Heading into this year’s presidential election cycle, 51% of women in a new survey are feeling upbeat about their financial futures, and 42% are confident that their saving and investing decisions are on the right track, BlackRock reported Monday.
This is a big improvement over last year’s survey, when less than half of women felt positive about their financial futures and only a third were confident about their financial decisions.
For the survey, BlackRock polled 2,040 American women and 1,960 men.
It found that 43% of women and 41% of men prioritized saving to ensure a comfortable retirement. However, 65% of men reported saving for retirement, compared with 55% of women.
This may explain why 75% of women were concerned about being able to achieve their retirement goals, versus 68% of men.
The survey found that both women and men on average had similar goals for an annual retirement income: $45,018 vs. $45,956.
But a big difference emerged in actual average retirement savings for women and men in the 55 to 65 age group.
Women’s average $118,000 in savings could provide $7,872 of annual estimated annual retirement income, according to the BlackRock CoRi Index 2015, compared with men’s average $162,000 in savings, which could provide $10,807.
At the same time, only 36% of men worried about their ability to achieve the annual income goal they need in retirement, despite the shortfall, compared with a much more realistic 52% of women who were similarly concerned.
Fifty-one percent of women said they availed themselves of a workplace retirement savings plan to get started investing, compared with 43% of men.
“For women, workplace plans represent a critical step towards their most important financial goals,” BlackRock’s head of personal investing Heather Pelant said in a statement.
Pelant said this suggested that “employers need to keep the characteristics and needs particularly of women firmly in mind in their efforts to help their employees become more effective savers and investors.”
The survey found that women and men have very different ways of looking at money and investing.
Sixty-one percent of women said they followed a household budget, but only 23% regularly reviewed the performance of their savings and investments, compared with 33% of men, and 55% of women focused on paying off debt vs. 46% of men.
Men in the poll were also more likely that women to do the following:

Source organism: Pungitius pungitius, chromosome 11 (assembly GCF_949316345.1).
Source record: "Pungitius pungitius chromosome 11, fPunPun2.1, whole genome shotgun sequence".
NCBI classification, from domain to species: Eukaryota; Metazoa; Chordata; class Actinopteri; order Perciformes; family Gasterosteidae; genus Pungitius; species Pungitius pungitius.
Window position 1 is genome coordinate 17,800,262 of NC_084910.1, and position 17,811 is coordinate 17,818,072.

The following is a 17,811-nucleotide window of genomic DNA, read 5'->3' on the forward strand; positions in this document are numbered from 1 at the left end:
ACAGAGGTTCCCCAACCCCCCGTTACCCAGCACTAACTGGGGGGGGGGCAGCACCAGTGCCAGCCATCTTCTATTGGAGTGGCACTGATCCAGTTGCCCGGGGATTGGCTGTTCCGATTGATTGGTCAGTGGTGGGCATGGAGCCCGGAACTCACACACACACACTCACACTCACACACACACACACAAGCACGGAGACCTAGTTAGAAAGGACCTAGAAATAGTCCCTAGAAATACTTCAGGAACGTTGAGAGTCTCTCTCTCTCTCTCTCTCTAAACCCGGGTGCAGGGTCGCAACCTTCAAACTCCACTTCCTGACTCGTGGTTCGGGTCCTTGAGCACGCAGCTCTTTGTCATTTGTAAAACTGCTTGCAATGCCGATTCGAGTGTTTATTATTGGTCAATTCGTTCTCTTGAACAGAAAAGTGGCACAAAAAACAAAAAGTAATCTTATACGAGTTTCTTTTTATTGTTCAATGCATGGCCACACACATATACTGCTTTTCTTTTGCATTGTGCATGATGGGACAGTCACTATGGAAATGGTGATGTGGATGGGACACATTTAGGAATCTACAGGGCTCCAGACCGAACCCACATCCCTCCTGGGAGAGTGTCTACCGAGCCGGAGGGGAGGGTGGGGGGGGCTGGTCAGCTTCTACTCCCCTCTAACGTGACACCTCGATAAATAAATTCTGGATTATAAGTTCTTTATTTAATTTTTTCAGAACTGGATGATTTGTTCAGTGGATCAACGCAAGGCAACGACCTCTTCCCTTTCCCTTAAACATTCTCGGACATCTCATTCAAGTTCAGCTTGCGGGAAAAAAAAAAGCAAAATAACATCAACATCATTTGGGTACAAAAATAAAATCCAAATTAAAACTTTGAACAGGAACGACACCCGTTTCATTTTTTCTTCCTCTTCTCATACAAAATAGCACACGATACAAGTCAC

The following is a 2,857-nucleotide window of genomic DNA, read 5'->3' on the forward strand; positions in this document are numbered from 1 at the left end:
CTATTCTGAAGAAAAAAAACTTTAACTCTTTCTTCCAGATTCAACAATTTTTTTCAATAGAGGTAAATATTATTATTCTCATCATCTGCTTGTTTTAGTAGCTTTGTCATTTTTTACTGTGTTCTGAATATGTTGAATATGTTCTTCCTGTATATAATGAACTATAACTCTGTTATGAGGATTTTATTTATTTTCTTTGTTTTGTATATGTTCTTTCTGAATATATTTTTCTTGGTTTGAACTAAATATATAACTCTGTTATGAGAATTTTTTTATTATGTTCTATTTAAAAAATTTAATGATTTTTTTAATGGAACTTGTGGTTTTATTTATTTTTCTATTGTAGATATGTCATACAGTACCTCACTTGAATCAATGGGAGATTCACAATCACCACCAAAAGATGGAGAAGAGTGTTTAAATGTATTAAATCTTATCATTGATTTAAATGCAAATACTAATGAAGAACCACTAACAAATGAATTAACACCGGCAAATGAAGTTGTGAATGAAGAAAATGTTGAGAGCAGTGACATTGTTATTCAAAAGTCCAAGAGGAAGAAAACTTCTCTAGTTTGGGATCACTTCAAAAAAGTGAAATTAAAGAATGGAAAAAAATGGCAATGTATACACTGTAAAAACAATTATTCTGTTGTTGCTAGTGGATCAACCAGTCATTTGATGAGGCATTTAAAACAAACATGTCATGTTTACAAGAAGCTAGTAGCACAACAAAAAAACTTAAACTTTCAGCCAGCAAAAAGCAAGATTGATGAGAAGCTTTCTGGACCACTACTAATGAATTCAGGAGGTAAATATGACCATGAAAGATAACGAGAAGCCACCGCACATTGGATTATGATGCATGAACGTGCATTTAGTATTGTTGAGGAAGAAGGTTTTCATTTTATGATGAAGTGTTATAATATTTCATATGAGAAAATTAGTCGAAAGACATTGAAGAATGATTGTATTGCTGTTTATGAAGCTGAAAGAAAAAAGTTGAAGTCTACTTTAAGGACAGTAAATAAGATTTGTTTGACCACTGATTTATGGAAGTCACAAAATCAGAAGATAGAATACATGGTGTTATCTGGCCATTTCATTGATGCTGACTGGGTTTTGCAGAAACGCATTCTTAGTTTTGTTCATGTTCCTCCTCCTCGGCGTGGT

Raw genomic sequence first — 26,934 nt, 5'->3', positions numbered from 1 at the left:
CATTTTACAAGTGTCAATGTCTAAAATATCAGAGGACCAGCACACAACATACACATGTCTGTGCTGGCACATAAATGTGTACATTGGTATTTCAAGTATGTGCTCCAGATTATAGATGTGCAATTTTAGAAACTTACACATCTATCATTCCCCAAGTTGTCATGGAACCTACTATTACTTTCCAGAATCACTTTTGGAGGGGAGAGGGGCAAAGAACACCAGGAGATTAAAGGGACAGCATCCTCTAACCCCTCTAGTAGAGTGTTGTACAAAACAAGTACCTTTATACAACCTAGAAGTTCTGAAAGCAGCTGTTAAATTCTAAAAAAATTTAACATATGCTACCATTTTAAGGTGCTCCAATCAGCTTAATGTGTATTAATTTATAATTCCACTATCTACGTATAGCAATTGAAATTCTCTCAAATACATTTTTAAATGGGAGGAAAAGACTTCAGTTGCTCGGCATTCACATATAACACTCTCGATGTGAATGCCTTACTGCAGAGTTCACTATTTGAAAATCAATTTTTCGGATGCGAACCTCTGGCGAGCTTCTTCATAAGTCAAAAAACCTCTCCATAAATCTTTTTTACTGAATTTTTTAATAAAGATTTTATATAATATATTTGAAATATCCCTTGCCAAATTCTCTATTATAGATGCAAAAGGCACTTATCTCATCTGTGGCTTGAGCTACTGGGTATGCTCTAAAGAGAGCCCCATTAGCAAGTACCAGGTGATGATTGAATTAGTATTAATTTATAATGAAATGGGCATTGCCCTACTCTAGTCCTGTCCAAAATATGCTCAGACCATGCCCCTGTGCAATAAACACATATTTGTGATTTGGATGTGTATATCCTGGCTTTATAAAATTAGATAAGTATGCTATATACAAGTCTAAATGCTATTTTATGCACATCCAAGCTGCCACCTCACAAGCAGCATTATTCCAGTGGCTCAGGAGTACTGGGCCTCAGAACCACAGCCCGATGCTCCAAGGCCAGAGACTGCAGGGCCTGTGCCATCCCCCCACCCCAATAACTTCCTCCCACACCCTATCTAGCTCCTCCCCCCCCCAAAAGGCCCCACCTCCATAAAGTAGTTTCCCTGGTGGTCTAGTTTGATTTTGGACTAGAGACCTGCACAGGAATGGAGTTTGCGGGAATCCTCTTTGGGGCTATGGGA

- Prioritize growing their wealth: 35% vs. 28%
- Prioritize holding on to their wealth: 26% vs. 20%
- To say “I consider myself an investor”: 40% vs. 22%
- To have less of their assets in low-return cash: 60% of the portfolio for men vs. 71% for women
- To say they enjoy managing their investments: 46% vs. 26%
When asked how the idea of investing makes them feel, men were likelier than women to associate words like “hopeful” and “optimistic,” while women most associated “nervous” and “risky.”
BlackRock noted that although focusing on growing wealth was a higher priority for men, it could help women. Among women who have prioritized wealth growth, 63% have investments, compared with 38% who do not make growing their wealth a priority. They are also twice as likely to regularly put money into savings and investments.
The survey found that women were generally less inclined to take on investment risk to achieve financial return and were more cautious about the future of the stock market.
And 64% reported they sought advice for their investment and savings decision-making, compared with 55% of male respondents, with 74% of women valuing professional advice, vs. 64% of men.
“In fact, American women and men have a lot to learn from one another, as good financial and investment planning needs to reflect both objectives.”
The survey also uncovered a gap in money attitudes between older and younger women.
About a third of millennial women said they enjoyed managing investments, compared with just a fifth of boomers, and 37% of the former said they prioritized growing wealth vs. 22% of the latter.
Still, just 53% of millennial women reported they were saving for retirement, compared with 71% of millennial men, and these women were considerably less likely than their male peers to feel knowledgeable about investing.
According to the survey, women were much less inclined than men to use online support for their long-term savings and investment decisions, though again younger women may be less averse than older ones.
For all Americans, BlackRock reported, 32% used the Internet as a source of information for long-term financial decisions, with millennial men more likely than millennial women to do so.
Thirty-three percent of women of all ages were most likely to seek guidance on managing their finances from family and friends.
Men in the survey were more interested than women in robo-advisors, including 72% of millennial men, but only 45% of millennial women.
Still, millennial women express more interest in digital platforms than women in any other generation.
Millennial women in the survey who favored robo advice said they valued the convenience and simplicity of the service and appreciated that no one would be “pushing products” on them that they might not need.
“For many investors, technology is playing an increasingly meaningful role in their decision-making, either supplementing the advice of a human advisor or representing a primary source of support,” Pelant said.
“It’s encouraging that younger women are attuned to the potential benefits of technology, because — as with many financial habits — becoming comfortable with the role of digitally delivered guidance early on can yield benefits throughout one’s investing life.”